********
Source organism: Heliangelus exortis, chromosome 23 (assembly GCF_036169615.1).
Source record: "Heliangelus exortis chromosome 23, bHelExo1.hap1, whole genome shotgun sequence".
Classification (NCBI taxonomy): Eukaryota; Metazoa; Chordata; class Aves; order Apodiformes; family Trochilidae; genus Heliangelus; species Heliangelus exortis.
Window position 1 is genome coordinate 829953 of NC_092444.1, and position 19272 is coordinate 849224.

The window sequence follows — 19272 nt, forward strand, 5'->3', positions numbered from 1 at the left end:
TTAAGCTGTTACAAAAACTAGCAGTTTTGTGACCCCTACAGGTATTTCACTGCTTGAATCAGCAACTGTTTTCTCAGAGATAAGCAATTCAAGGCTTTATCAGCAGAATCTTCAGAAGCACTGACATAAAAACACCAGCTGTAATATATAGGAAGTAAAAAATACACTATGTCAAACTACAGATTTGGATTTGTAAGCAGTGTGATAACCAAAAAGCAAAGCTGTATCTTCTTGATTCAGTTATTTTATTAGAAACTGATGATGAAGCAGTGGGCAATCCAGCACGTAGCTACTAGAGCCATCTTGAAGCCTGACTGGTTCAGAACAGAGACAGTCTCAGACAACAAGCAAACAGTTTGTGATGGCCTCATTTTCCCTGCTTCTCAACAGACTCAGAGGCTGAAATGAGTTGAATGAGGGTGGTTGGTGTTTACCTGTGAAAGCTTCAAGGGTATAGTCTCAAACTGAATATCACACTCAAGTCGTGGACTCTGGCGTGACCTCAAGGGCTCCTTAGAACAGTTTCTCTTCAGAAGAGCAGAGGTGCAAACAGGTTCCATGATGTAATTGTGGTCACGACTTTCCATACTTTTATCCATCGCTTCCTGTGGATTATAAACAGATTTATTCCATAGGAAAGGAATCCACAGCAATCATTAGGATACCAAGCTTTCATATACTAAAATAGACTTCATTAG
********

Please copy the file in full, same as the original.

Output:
Source organism: Heliangelus exortis, chromosome 23 (assembly GCF_036169615.1).
Source record: "Heliangelus exortis chromosome 23, bHelExo1.hap1, whole genome shotgun sequence".
Classification (NCBI taxonomy): Eukaryota; Metazoa; Chordata; class Aves; order Apodiformes; family Trochilidae; genus Heliangelus; species Heliangelus exortis.
Window position 1 is genome coordinate 829953 of NC_092444.1, and position 19272 is coordinate 849224.

The window sequence follows — 19272 nt, forward strand, 5'->3', positions numbered from 1 at the left end:
TTAAGCTGTTACAAAAACTAGCAGTTTTGTGACCCCTACAGGTATTTCACTGCTTGAATCAGCAACTGTTTTCTCAGAGATAAGCAATTCAAGGCTTTATCAGCAGAATCTTCAGAAGCACTGACATAAAAACACCAGCTGTAATATATAGGAAGTAAAAAATACACTATGTCAAACTACAGATTTGGATTTGTAAGCAGTGTGATAACCAAAAAGCAAAGCTGTATCTTCTTGATTCAGTTATTTTATTAGAAACTGATGATGAAGCAGTGGGCAATCCAGCACGTAGCTACTAGAGCCATCTTGAAGCCTGACTGGTTCAGAACAGAGACAGTCTCAGACAACAAGCAAACAGTTTGTGATGGCCTCATTTTCCCTGCTTCTCAACAGACTCAGAGGCTGAAATGAGTTGAATGAGGGTGGTTGGTGTTTACCTGTGAAAGCTTCAAGGGTATAGTCTCAAACTGAATATCACACTCAAGTCGTGGACTCTGGCGTGACCTCAAGGGCTCCTTAGAACAGTTTCTCTTCAGAAGAGCAGAGGTGCAAACAGGTTCCATGATGTAATTGTGGTCACGACTTTCCATACTTTTATCCATCGCTTCCTGTGGATTATAAACAGATTTATTCCATAGGAAAGGAATCCACAGCAATCATTAGGATACCAAGCTTTCATATACTAAAATAGACTTCATTAG